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MISA commended for drafting Model Access to Information Legislation
MISA-Zimbabwe
October 05, 2006

Zimbabwe's Parliamentary Portfolio Committee on Transport and Communications has commended MISA-Zimbabwe for coming up with the Model Access to Information Legislation which directly challenges the restrictive Access to Information and Protection of Privacy Act (AIPPA).

The Model was presented at a workshop on media law reforms organised by the Media Alliance of Zimbabwe (MAZ) which comprises MISA-Zimbabwe, Media Monitoring Project Zimbabwe (MMPZ) and the Zimbabwe Union of Journalists.

Committee Chairperson Leo Mugabe said the Model would go a long way in informing Parliament on the critical issues pertaining to access to information and aspects that should be contained in such legislation. Mugabe urged MISA-Zimbabwe to also submit the document to the Ministries of Information and Publicity and that of Justice, Legal and Parliamentary Affairs.

Addressing participants to the workshop, MISA-Zimbabwe legal officer Wilbert Mandinde, noted with concern that in its current form, AIPPA had the opposite effect when it came to allowing for citizens' right to access to information. He cited the restriction of that right to the closure of the Daily News and Daily News on Sunday, The Tribune and Weekly Times by the statutory Media and Information Commission thereby denying citizens access to alternative sources of information and ideas notwithstanding the arrests and harassment of journalists on allegations of violating provisions of AIPPA.

Joram Nyathi, the deputy editor of the privately-owned Zimbabwe Independent who addressed the workshop on behalf of the Zimbabwe National Editors Forum, chronicled the difficulties journalists experience when it comes to interviewing government officials and accessing information in the interest of the public.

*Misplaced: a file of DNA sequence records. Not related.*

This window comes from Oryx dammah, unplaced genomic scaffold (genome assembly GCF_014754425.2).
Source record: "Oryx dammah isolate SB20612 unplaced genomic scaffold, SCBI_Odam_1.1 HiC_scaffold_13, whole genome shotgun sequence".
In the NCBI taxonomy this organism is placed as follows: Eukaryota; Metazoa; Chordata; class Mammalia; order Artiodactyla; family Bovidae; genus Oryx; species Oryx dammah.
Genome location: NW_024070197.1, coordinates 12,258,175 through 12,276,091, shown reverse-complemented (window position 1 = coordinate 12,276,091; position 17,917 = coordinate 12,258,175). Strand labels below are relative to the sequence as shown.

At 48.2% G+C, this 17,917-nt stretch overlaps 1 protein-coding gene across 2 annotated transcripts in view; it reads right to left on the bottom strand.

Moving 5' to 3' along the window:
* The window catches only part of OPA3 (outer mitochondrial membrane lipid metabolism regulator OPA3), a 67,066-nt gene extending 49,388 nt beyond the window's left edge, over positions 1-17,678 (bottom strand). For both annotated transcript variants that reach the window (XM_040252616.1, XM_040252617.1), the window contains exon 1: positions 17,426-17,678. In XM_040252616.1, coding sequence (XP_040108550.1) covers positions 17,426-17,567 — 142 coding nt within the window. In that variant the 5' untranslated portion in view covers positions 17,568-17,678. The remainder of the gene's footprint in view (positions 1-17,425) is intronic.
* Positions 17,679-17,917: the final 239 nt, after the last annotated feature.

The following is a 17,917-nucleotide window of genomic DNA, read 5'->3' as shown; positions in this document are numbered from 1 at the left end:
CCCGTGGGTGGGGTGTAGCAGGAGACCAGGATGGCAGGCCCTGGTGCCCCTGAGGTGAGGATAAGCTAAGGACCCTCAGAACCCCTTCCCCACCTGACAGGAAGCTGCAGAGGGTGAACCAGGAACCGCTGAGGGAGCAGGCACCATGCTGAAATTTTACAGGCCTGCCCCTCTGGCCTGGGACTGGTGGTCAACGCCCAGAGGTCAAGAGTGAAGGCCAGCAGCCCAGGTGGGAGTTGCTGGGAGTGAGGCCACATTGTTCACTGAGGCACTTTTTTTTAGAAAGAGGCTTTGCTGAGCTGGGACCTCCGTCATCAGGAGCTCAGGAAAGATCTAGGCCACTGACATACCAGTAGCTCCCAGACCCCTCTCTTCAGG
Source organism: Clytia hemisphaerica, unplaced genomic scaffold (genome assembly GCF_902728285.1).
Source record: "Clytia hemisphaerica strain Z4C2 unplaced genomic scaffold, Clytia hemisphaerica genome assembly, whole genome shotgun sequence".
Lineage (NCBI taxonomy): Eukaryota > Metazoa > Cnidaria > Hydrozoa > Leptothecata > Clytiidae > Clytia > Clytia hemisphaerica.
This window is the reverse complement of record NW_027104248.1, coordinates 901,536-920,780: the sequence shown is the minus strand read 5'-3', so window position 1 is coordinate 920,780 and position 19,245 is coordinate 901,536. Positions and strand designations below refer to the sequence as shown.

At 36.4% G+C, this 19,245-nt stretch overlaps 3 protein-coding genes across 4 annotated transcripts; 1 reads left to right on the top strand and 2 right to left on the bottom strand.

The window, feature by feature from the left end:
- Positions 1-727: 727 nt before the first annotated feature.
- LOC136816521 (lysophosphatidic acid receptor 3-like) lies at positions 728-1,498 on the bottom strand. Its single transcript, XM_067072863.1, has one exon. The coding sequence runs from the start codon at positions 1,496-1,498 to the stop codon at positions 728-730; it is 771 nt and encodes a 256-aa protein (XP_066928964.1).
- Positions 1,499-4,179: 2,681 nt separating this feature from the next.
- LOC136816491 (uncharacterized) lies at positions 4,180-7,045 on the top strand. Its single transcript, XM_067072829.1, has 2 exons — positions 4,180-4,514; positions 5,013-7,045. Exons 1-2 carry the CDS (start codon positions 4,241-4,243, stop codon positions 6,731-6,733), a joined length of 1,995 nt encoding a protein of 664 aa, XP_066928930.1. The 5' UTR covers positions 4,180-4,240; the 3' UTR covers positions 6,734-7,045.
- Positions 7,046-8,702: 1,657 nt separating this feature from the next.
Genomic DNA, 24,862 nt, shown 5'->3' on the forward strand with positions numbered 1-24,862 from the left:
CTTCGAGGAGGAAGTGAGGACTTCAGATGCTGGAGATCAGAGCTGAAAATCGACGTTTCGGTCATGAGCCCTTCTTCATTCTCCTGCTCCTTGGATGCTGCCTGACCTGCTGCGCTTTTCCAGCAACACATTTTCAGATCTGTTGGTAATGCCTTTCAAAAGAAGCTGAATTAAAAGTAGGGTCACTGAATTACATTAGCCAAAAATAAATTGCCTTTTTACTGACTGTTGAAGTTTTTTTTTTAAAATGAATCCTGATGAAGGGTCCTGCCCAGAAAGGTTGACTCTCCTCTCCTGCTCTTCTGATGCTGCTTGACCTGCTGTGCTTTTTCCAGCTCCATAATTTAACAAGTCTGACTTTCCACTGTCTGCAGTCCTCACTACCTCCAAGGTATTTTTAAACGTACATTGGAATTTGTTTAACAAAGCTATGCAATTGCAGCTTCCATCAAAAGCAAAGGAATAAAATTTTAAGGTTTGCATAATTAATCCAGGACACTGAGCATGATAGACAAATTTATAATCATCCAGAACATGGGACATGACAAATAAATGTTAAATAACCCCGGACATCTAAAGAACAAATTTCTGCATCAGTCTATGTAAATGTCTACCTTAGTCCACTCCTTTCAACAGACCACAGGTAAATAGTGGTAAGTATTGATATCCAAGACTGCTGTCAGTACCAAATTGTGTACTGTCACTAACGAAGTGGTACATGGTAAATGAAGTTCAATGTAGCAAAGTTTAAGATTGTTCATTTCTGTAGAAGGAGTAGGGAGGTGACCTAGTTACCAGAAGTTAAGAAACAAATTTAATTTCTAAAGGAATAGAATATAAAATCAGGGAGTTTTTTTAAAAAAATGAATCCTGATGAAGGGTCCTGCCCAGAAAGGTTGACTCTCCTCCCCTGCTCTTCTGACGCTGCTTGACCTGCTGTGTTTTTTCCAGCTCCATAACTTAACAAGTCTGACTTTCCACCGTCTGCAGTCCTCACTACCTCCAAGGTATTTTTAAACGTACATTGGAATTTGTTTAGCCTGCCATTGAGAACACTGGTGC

Under AIPPA journalists and citizens are required to submit questions to public institutions in writing while the custodians of the information so required have up to 30 days within which to respond subject to a further 30- day extension.

Nyathi said this made the work of journalists difficult given that news is a perishable commodity adding that the Act, contrary to its name and preamble had the effect of protecting public officials from scrutiny and accountability.

It is MISA-Zimbabwe’s strong view that an access to information law should lay out clear procedures on how members of the public should access information held on their behalf by both public and private bodies in order to protect and advance their rights.

The law should be premised on the need for government to open its activities to scrutiny by citizens on the basis of mutual trust and shared responsibilities with all sectors of society.

MISA-Zimbabwe came up with the Model as part of its lobby activities towards improving the media operating environment in Zimbabwe through increased access to information among other contentious issues.

Visit the MISA-Zimbabwe fact sheet

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